Heat Gain Prevention Tips
When you are in the middle of summer, it can be difficult to keep heat out of your Salt Lake City home even if you have your central air conditioning system going full blast. Our team at Friendly Plumber, Heating and Air wants to help you prevent heat from building up inside your home as much as possible so that your air conditioner can be more effective and efficient. Here are some tips to consider.
Block Sun From Outside
Although this is more of a long-term solution, consider planting shady, fast-growing trees around your home to block out the rays of the sun. According to the US Department of Energy (DOE), the air temperature under the canopy of a tree can be up to 25 degrees Fahrenheit cooler than above an asphalt road.
Block Sun From Inside
While trees can help block the sun from the outside, quality window coverings hung on the inside of your Utah home can also reduce heat gain. If you can’t afford to invest in window coverings for your entire home, start with coverings for your southern windows first.
Install a Cool Roof
When it’s time to replace your roof, consider investing in a cool roof. Developments in roofing materials allow you to design one that absorbs less heat than a conventional rooftop. Cool roofs are comparable in price and may use a special reflective paint or covering.
Highly reflective roofing shingles and tiles are available as well. By switching roofing materials, you can reduce the amount of energy that’s required to keep your home cooler in the summer.
Select a Lighter Exterior Color
If you regularly paint your home, be sure to select a lighter color to reflect the sun’s heat instead of absorbing it. Just as wearing white clothing keeps you cooler than if you wear black, the color or exterior of your home will help reduce heat gain in your home.
You probably think of insulation when you think of conserving heat in the winter. However, good insulation around windows and in your home can also lock in cooler air during the summer. Be sure your windows are sealed well and your insulation is adequate.
Reduce Heat-Generating Activities
Many modern-day appliances and your overall living activities generate extra heat inside your home. Consider reducing your heat gain by reducing or relocating these activities as much as possible.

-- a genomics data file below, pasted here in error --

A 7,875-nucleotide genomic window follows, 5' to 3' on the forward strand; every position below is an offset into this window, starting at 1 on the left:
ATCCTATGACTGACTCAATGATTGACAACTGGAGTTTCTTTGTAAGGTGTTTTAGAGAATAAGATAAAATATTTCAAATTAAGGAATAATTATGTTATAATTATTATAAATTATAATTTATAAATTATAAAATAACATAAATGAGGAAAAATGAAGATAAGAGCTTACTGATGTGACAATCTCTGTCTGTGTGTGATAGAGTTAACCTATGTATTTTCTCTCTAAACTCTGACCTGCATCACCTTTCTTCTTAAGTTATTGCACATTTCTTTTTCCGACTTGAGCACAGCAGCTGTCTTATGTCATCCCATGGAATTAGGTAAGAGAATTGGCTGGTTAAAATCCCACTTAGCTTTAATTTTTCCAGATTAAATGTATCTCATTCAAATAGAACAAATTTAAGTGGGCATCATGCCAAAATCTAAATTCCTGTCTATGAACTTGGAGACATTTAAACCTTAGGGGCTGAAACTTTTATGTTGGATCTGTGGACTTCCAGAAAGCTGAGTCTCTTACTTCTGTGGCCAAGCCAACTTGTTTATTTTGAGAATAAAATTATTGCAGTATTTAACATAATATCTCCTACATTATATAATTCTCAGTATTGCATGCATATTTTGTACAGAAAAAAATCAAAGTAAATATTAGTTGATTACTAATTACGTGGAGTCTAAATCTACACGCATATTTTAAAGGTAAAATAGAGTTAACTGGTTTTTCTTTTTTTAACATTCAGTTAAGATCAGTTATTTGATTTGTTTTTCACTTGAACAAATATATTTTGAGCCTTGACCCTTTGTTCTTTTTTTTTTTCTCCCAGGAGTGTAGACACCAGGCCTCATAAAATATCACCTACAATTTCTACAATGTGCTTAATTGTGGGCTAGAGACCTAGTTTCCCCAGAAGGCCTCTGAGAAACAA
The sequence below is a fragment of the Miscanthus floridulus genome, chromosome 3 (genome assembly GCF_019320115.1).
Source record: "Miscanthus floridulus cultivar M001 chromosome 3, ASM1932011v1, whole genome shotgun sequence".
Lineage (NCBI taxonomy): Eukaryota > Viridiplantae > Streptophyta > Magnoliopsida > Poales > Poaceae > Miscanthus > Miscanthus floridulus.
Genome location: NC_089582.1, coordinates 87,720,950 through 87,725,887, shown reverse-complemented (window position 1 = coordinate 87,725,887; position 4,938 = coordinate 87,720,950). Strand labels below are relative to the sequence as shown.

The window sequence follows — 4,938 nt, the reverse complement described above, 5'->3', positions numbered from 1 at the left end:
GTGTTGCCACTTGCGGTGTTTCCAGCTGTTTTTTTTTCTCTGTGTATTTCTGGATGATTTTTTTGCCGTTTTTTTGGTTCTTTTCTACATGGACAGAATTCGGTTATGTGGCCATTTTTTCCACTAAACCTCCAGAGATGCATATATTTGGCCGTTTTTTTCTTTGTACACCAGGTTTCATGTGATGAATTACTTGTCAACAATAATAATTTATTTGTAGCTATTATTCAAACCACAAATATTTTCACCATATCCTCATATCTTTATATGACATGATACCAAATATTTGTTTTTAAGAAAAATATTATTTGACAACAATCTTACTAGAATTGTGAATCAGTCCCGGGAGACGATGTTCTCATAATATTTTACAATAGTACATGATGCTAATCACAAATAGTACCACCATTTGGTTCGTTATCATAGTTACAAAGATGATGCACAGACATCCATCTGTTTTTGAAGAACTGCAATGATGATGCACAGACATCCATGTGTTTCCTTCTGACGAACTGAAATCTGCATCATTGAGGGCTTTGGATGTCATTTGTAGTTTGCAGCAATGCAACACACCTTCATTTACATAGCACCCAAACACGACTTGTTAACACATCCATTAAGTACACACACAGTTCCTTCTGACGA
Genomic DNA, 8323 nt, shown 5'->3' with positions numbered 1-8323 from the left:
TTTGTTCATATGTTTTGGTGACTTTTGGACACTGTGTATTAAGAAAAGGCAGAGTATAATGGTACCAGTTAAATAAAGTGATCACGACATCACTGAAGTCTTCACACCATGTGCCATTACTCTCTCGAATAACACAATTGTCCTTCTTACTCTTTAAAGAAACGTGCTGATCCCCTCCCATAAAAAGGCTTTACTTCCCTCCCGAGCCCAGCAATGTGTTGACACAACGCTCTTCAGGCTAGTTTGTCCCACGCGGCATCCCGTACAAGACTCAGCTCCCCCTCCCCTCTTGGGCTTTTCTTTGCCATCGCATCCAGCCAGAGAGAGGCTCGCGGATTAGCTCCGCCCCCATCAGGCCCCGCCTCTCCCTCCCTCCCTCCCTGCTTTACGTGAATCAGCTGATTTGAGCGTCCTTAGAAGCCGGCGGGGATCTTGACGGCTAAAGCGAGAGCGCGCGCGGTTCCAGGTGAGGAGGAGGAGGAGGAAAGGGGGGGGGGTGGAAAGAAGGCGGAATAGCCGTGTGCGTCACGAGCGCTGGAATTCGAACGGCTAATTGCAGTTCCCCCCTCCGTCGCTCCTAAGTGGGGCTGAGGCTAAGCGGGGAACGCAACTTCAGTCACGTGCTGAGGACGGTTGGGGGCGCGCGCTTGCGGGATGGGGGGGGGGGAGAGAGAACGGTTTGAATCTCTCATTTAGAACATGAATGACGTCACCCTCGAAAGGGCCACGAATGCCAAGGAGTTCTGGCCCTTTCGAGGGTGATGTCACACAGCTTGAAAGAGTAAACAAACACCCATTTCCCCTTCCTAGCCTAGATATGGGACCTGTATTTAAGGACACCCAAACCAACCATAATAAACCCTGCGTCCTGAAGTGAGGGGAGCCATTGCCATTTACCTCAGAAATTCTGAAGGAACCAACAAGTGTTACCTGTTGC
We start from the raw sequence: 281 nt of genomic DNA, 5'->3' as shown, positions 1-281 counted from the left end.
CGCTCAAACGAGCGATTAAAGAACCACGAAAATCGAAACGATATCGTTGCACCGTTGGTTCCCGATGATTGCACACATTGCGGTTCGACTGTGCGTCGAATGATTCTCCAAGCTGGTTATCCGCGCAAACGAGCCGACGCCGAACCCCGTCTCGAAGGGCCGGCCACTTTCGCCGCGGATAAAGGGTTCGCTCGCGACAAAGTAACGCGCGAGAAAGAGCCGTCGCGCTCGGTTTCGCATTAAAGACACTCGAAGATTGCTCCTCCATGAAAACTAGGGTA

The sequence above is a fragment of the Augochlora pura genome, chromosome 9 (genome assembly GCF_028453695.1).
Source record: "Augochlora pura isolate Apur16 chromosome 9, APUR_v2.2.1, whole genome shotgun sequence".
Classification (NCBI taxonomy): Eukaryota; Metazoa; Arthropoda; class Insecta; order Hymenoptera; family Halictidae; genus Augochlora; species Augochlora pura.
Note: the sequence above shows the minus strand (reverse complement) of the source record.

For example, consider grilling or cooking outside to reduce the amount of heat generated by your stove and oven. Let your dishes air dry instead of using the heat setting on your dishwasher, and consider bringing back the old-fashioned clothesline instead of running your hot clothes dryer.
Even small things like switching to LED lightbulbs and turning off electronics you are not using can reduce the amount of heat inside your home.
Maintain Your Air Conditioning System
Regular maintenance is a great way to ensure your air conditioning system is working efficiently and at maximum capacity when you need it. At least once a year, hire a professional to come out and tune up your air conditioner.
Regular maintenance includes cleaning your air conditioner, inspecting components, and completing preventative maintenance tasks. Remember, when it’s time to invest in a new air conditioner, you will gain both performance and efficiency with the latest design features and increase your energy savings.
Check with our Friendly Plumber, Heating and Air air conditioning professionals about inspecting your air ducts and vent system as well. Our experts can find duct leaks and insulation problems which can be easily fixed to maximize the amount of cooling that reaches your living space, helping to combat heat gain.
Contact Us Today
Call our professional team at Friendly Plumber, Heating and Air in Salt Lake City, UT, for more information on how to prevent heat gain even further. Give us a ring at 801-218-2613 or request service online today.
Friendly Plumber, Heating and Air takes all the hassles and headaches out of the HVAC needs around your home or business. For any plumbing, heating, or AC repair in Salt Lake City, you can trust our team to treat your home like it was our own.